Unless the pursuit of dreadfulness results in a tie, each year will possess its own worst book. But identifying the winner in this dubious competition poses difficulties. Surely even a well-read literary editor of The New Republic must wonder whether among all those inevitably unturned pages lurks something even more atrocious than his favorite candidate. How then could Leon Wieseltier select THE ATHEIST’S GUIDE TO REALITY: Enjoying Life Without Illusions (Norton, $25.95), by Alex Rosenberg, as the “worst book” of 2011?
Although the award is almost certainly misplaced, what inspired it is readily understood. The book expands the campaign of militant modern atheism, the offensive launched against religion by Richard Dawkins and Christopher Hitchens. Rosenberg’s broadsides attack a wider horizon. Since atheism is thought to be territory already secured, the targets now in view are the Big Questions, questions about morality, purpose and consciousness that puzzle softheaded people who muddle over them. Science brings good news. The answers are now all in. This conviction that science can resolve all questions is known as “scientism” — a label typically used pejoratively (as by Wieseltier), but one Rosenberg seizes as a badge of honor.
The evangelical scientism of “The Atheist’s Guide” rests on three principal ideas. The facts of microphysics determine everything under the sun (beyond it, too); Darwinian natural selection explains human behavior; and brilliant work in the still-young brain sciences shows us as we really are. Physics, in other words, is “the whole truth about reality”; we should achieve “a thoroughly Darwinian understanding of humans”; and neuroscience makes the abandonment of illusions “inescapable.” Morality, purpose and the quaint conceit of an enduring self all have to go.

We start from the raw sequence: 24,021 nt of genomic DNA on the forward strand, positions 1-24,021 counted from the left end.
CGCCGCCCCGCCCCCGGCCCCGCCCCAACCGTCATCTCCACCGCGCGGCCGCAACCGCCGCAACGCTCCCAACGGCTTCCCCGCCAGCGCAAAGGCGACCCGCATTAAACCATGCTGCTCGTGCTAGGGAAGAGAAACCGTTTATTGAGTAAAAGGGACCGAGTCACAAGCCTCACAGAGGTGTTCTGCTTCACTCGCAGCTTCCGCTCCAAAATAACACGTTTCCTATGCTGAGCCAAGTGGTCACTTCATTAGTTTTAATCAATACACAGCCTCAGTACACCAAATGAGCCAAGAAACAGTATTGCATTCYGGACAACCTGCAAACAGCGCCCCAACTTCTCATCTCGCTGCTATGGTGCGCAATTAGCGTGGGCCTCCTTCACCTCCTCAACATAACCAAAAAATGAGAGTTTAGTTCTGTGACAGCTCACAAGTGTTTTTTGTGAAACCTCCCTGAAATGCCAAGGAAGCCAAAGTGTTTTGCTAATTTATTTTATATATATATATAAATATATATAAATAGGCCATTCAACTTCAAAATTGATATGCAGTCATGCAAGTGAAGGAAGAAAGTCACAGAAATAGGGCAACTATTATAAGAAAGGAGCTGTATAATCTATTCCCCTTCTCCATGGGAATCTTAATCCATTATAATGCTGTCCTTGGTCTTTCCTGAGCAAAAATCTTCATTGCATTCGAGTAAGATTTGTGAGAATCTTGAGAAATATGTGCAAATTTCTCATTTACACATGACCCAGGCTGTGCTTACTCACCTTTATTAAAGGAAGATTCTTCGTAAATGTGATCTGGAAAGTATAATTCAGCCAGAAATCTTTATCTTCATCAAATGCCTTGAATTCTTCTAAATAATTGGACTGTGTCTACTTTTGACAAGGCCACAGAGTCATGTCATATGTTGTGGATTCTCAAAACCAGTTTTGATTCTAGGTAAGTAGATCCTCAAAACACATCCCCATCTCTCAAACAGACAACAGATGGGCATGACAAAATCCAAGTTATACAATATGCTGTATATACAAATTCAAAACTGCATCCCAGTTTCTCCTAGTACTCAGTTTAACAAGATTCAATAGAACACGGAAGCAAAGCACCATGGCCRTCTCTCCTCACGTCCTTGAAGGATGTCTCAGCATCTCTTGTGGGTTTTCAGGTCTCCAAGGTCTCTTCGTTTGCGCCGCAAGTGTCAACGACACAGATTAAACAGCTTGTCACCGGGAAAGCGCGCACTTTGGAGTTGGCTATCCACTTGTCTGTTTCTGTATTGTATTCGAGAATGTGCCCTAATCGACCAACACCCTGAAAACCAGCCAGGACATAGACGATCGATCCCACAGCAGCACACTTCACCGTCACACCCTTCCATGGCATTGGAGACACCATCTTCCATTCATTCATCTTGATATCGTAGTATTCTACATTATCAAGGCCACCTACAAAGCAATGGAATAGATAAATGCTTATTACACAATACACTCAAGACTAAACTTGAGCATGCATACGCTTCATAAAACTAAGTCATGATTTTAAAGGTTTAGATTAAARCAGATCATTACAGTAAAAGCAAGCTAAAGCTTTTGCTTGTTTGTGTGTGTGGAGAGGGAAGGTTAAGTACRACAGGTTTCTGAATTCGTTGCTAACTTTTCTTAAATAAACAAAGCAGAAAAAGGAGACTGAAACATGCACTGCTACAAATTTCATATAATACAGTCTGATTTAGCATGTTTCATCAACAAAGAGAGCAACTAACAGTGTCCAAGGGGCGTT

The conclusions are premature. Although microphysics can help illuminate the chemical bond and the periodic table, very little physics and chemistry can actually be done with its fundamental concepts and methods, and using it to explain life, human behavior or human society is a greater challenge still. Many informed scholars doubt the possibility, even in principle, of understanding, say, economic transactions as complex interactions of subatomic particles. Rosenberg’s cheerful Darwinizing is no more convincing than his imperialist physics, and his tales about the evolutionary origins of everything from our penchant for narratives to our supposed dispositions to be nice to one another are throwbacks to the sociobiology of an earlier era, unfettered by methodological cautions that students of human evolution have learned: much of Rosenberg’s book is evolutionary psychology on stilts. Similarly, the neuroscientific discussions serenely extrapolate from what has been carefully demonstrated for the sea slug to conclusions about Homo sapiens.
For all its flaws, though, “The Atheist’s Guide” is the work of a well-informed and imaginative philosopher. Rosenberg’s repeated claim that Science has answered the Big Questions devalues his own original work. The answers are his, not science’s, and they rely on interpretations and synthetic arguments, the more persuasive when he aims at less sweeping conclusions.
To suppose that the sciences, as they have developed so far, answer all the Big Questions is to commit an extreme scientism. Others hold the equally staunch position that some questions are so profound that they must forever lie beyond the scope of natural science. Faith in God, or a conviction that free will exists, or that life has meaning are not subject to revision in the light of empirical evidence. But this is not the only option for those dissatisfied with the book.